Following on from another interior photography commission from Karen Walker Design in a previous Journal upload. In that post, I spoke about using a colour temperature meter. I didn’t shoot any Behing the Scenes on Karen’s last interior, but like London buses, I didn’t have to wait long before another interior project came along. This one was in Grimsby, but it gave me the chance to post this upload!
The meter in the image is a Gossen Colormaster 3F. I’ve had this for over 20 years and it was a essential piece of equipment when creating architectural interiors and exteriors on large format transparency film. When we all turned to digital capture, a colour meter was in effect a redundant piece of expensive kit, until two things happened. One. Quite a while ago I received a commission from a company that had tried other photographers and were dissapointed with the service they were providing. Looking at the images, the colour balance/consistancy was a big part of the problem. I realised it could be solved with carefully mixing and matching the different lighting temperatures of the subject with lighting filters on the lights (wether they be flash/practicals/daylight), a custom white balance set on camera and a custom colour profile created for Adobe Lightroom. Two. We started to create short films. It’s far easier to judge the white balance with the meter rather than try and change it in the editing process! So the meter had found a new lease of life.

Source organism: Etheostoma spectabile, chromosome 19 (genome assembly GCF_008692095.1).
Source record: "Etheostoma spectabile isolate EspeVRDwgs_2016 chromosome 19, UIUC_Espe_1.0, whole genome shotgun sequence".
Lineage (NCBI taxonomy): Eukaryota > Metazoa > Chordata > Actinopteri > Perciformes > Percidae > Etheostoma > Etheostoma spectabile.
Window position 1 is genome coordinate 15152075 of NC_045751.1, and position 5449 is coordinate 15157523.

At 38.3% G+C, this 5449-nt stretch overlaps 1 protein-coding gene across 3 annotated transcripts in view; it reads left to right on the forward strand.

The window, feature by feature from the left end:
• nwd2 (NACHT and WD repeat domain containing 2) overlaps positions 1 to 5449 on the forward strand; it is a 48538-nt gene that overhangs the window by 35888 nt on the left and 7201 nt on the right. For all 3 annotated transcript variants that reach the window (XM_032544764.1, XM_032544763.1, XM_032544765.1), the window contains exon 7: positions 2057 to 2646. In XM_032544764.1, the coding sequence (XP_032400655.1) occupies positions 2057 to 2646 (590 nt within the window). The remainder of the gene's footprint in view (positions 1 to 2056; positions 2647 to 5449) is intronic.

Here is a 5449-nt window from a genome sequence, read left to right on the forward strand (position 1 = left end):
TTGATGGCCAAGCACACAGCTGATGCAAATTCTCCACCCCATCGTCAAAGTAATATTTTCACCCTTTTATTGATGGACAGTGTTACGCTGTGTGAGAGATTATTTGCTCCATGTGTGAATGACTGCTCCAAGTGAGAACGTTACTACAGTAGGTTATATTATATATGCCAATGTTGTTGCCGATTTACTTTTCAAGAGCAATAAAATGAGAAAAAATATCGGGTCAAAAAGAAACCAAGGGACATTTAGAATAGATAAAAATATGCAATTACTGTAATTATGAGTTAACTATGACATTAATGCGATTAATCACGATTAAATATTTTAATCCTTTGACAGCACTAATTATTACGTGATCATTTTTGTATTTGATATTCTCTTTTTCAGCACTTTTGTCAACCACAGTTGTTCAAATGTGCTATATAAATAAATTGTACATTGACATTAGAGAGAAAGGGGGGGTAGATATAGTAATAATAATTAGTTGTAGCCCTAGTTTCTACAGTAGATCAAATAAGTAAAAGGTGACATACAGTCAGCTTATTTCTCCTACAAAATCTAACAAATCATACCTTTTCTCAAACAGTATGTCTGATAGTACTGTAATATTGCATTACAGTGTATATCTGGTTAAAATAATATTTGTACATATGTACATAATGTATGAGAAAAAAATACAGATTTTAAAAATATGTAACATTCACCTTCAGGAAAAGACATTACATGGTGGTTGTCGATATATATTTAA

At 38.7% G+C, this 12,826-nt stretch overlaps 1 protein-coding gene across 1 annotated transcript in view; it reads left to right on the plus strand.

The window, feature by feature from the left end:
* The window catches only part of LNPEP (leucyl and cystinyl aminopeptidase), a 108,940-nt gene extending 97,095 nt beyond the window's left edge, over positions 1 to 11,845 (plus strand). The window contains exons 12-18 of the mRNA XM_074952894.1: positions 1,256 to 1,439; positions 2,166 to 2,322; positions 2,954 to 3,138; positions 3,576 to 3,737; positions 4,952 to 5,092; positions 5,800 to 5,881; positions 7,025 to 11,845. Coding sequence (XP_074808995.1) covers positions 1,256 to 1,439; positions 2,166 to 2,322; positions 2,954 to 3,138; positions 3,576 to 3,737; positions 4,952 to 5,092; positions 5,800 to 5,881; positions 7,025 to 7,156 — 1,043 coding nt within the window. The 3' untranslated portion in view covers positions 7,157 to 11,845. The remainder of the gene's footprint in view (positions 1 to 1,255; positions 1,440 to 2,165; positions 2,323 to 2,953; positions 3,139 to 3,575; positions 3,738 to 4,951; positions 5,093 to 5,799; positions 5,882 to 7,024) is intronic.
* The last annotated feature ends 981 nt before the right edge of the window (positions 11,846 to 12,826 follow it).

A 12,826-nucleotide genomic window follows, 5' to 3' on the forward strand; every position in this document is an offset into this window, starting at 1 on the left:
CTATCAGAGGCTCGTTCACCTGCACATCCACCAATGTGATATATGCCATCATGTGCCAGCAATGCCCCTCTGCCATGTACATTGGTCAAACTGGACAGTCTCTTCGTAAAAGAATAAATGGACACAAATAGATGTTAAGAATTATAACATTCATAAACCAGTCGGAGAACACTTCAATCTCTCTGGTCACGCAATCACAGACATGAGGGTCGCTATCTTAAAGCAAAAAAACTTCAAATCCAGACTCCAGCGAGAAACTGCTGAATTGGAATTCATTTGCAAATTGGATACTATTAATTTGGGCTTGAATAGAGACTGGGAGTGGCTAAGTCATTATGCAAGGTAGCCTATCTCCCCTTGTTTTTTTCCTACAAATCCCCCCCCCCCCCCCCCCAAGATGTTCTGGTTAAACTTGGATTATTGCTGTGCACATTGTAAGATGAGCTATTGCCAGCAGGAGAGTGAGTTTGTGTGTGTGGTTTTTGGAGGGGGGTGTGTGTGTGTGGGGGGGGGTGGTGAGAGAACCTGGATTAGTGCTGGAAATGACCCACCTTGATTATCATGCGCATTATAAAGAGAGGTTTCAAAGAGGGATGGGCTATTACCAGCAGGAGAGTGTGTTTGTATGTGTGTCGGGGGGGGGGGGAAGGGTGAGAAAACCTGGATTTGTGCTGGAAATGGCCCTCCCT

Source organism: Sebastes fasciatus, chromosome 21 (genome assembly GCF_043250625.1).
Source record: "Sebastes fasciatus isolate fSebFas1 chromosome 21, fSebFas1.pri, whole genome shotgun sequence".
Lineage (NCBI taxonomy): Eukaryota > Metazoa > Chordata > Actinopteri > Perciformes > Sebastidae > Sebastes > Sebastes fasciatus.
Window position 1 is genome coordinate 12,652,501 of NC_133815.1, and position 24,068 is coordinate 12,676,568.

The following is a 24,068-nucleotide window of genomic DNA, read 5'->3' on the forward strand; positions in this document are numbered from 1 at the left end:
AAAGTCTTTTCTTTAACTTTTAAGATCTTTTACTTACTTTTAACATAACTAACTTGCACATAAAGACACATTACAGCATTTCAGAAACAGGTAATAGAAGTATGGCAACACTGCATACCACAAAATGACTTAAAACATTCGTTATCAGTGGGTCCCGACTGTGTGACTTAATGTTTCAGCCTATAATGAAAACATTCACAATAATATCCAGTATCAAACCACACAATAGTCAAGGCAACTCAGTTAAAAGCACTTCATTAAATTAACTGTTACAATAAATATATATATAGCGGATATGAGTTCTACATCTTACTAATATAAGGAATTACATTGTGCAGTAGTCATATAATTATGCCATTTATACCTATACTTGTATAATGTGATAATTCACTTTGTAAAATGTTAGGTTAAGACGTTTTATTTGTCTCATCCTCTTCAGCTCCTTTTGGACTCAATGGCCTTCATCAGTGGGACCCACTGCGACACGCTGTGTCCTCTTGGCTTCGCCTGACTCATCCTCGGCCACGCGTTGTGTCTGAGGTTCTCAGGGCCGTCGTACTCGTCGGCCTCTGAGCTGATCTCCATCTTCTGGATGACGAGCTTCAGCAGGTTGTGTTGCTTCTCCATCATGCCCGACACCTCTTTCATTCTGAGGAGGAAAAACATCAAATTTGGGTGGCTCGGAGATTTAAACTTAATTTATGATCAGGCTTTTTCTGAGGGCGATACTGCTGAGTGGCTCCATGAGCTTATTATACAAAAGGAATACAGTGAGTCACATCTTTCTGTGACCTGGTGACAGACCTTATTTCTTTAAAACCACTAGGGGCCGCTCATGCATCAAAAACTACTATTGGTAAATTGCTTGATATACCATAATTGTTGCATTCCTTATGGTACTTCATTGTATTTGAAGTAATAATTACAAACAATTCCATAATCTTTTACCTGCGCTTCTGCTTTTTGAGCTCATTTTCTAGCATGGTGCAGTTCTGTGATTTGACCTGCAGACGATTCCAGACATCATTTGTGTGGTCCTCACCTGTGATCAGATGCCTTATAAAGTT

In a left to right fashion, the images below show: Gossen Colormaster 3F on top of filter case with very important Blu Tac (don’t leave home without it!). The same meter with filter offset tables. Next two images, Nikon D800e with 24mm PCE lens on an iShoot rig. Meter measuring the ambient temperature in a room. Lee Studio Plus filters for lights, I’ve loads of these, in packs like this and large rolls. Meter measuring the temperature of a bed side lamp. Godox 360 (a fantastic location flash unit) with a quarter warm over to match the custom white balance set on the camera.
This might sound like a bit “old school” and over the top and all this can be ‘corrected’ in post production. Right? I actually don’t think that’s true. Surely it’s better to get it right first time. Is that not what in part, the job is all about?